Regress as Progress

I'm making progress on the Highland Triangle Shawl, but sometimes, much to my chagrin, progress means regress.

This shawl is patterned in three sections -- a middle triangle, an inner edging and an outer edging. I've finished the inner body of the shawl and am working on the inner edging, which is the widest part. Remember, each row has two more stitches than the one which precedes it.

I was knitting along on the inner edging (lace pattern) when I looked down and saw that there was a mistake -- about 7 or 8 inches wide -- which caused that section of the edging to be off. It wasn't the whole edging, but just this section. The mistake was about 3 inches back from the working edge -- 10 or so rows. I tried to drop a stitch and see if I could fix it that way, but it was no good.


I had to rip out 10 or 12 rows -- a total of over 2,300 stitches. I'm reknitting it now, but it has been a let down, to make that much progress and then take it out.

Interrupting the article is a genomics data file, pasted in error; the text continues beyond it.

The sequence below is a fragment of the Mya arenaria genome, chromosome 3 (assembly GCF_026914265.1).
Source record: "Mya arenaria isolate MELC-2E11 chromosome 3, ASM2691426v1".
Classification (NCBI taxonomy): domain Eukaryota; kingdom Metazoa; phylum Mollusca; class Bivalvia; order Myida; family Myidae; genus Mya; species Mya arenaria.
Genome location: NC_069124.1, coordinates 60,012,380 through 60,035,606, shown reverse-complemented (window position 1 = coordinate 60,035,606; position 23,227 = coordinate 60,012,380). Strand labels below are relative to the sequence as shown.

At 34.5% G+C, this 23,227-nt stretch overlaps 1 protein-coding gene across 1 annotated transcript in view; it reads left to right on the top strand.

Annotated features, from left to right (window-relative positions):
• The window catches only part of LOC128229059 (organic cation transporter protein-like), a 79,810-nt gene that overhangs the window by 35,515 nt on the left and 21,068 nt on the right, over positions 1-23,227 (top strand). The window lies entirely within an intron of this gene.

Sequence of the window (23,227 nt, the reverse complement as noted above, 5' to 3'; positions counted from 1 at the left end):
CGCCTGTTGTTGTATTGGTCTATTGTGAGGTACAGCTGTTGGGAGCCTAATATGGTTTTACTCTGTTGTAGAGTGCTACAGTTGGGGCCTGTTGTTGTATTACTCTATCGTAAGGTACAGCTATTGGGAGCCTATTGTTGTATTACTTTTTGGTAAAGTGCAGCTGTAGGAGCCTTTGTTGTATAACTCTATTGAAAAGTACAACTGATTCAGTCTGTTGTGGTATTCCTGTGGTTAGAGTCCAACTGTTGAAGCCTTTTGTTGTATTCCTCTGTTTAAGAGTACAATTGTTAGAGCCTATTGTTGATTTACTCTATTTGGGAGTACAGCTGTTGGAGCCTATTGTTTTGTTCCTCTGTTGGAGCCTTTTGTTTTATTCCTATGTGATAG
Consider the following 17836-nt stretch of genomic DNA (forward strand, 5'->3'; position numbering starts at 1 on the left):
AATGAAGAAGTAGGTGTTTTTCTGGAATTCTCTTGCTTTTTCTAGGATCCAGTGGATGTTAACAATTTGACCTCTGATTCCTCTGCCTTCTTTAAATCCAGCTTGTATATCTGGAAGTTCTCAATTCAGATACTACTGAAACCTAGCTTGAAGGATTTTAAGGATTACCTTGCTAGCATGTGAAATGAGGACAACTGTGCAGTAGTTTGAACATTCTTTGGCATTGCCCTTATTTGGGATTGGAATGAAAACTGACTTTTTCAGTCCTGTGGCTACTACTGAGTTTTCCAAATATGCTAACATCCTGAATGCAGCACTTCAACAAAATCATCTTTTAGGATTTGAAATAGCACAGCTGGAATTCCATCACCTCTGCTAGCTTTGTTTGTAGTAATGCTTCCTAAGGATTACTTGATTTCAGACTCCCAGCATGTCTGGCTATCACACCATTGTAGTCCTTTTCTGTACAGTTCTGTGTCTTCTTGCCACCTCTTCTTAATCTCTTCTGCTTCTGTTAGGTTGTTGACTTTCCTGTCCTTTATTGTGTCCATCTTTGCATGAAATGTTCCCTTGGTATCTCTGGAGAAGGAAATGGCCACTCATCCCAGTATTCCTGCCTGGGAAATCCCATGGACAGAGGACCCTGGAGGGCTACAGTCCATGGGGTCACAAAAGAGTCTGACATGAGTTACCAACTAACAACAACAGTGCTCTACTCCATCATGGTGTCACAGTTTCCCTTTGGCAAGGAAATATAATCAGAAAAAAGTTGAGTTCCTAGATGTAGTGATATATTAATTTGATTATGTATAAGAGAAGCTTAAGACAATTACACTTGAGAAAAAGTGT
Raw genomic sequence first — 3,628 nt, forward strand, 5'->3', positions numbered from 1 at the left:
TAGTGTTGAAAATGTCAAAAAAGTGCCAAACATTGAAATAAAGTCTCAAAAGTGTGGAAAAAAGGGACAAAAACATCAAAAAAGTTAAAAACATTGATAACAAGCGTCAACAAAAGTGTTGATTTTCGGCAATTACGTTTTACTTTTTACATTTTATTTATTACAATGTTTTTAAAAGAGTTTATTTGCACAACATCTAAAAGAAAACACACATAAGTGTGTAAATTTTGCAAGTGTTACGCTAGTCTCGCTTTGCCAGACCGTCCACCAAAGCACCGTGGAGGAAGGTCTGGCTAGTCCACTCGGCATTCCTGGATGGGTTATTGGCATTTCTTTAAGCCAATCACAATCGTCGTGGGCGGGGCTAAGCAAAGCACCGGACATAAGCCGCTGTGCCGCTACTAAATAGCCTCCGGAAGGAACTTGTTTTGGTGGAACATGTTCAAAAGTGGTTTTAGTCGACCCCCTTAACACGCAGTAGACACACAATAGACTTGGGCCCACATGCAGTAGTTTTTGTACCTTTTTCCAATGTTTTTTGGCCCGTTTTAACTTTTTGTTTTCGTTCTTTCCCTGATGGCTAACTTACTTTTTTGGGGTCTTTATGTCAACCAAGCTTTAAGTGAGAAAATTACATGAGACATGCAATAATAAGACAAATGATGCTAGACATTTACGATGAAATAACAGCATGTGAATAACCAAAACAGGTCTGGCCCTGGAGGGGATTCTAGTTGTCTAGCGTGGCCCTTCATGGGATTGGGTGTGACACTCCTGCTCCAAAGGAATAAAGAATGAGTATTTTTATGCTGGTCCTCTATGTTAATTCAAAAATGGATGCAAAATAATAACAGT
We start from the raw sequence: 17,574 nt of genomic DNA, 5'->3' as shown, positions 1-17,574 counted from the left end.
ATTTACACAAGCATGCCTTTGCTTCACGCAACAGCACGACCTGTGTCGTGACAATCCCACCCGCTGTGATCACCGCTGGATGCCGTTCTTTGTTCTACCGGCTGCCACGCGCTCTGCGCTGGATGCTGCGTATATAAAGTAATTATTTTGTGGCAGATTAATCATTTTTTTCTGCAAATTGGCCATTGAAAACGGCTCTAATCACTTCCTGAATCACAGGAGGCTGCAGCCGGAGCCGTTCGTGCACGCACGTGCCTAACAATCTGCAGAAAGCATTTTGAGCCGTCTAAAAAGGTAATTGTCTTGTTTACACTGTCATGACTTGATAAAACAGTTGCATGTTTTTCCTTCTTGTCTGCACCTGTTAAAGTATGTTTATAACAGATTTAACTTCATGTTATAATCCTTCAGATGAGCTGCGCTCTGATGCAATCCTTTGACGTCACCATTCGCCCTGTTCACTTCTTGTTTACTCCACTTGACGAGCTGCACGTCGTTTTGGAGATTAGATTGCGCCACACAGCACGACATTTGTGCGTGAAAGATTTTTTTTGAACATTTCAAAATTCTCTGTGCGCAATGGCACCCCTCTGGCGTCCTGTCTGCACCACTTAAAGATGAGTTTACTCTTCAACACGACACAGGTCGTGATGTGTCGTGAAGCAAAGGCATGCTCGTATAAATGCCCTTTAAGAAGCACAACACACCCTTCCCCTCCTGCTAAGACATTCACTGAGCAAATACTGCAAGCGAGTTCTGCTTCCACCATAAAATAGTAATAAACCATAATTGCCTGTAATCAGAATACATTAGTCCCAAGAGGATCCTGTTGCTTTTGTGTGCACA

I knew that even if I could fix the section forward from when I noticed the mistake, I would always see it -- and would become the only thing I would see about the shawl. My first highland triangle shawl has a one row mistake in the edging on one side of the triangle, and it always ALWAYS jumps out at me.

So, regress, but progress. Mistake is gone. And maybe that is one of the great things about knitting. We can erase the mistakes.